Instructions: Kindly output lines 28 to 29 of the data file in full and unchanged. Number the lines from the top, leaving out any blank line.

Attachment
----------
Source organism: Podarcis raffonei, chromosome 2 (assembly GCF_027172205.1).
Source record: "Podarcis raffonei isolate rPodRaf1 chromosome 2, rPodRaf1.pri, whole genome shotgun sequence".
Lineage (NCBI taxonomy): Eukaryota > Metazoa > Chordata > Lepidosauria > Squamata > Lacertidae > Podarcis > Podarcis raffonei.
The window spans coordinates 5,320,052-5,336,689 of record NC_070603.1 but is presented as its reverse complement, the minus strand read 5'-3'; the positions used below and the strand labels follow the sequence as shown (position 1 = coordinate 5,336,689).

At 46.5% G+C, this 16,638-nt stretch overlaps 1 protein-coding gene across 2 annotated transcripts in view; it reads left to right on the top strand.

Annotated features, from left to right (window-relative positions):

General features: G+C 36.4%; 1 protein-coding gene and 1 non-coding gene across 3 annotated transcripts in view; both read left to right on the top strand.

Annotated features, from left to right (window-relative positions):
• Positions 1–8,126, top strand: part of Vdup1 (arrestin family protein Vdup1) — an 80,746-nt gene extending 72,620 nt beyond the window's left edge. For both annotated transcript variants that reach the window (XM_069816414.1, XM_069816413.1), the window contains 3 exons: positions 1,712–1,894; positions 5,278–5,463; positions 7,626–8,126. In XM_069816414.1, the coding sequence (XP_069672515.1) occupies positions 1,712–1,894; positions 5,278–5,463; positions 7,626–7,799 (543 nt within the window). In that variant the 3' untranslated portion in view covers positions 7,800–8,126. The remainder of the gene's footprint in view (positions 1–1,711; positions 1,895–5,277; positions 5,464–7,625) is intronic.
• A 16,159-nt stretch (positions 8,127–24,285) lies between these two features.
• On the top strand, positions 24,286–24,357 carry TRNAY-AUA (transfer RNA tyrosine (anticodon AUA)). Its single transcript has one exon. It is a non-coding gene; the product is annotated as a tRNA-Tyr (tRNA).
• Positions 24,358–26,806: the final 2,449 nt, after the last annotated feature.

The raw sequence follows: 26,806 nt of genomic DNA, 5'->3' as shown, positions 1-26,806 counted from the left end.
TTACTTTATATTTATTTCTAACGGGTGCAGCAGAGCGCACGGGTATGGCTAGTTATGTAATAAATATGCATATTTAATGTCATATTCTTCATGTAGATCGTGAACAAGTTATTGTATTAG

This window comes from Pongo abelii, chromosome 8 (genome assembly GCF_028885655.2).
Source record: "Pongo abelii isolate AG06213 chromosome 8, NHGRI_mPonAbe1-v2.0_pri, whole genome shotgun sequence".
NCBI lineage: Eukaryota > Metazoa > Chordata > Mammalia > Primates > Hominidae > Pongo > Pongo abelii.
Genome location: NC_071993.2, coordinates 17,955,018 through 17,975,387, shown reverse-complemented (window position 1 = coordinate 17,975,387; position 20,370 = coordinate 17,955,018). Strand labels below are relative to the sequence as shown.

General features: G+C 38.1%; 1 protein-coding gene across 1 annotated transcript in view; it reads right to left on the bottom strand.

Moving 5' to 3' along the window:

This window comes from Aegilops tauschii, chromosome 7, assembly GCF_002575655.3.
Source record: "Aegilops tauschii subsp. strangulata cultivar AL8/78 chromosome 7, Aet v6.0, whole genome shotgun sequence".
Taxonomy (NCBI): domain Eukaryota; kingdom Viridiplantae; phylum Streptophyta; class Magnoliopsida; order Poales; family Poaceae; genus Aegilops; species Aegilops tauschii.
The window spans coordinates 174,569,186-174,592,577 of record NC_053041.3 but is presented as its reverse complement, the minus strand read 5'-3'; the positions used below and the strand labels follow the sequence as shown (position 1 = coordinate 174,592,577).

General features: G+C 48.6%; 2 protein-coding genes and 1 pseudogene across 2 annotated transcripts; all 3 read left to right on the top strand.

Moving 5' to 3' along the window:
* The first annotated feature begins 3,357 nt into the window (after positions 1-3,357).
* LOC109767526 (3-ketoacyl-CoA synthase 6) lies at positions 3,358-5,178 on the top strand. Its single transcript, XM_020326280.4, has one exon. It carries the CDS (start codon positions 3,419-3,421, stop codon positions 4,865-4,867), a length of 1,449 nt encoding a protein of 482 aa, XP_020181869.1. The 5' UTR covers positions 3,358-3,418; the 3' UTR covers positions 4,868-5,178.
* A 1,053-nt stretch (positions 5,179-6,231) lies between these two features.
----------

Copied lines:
* LOC109767526 (3-ketoacyl-CoA synthase 6) lies at positions 3,358-5,178 on the top strand. Its single transcript, XM_020326280.4, has one exon. It carries the CDS (start codon positions 3,419-3,421, stop codon positions 4,865-4,867), a length of 1,449 nt encoding a protein of 482 aa, XP_020181869.1. The 5' UTR covers positions 3,358-3,418; the 3' UTR covers positions 4,868-5,178.
* A 1,053-nt stretch (positions 5,179-6,231) lies between these two features.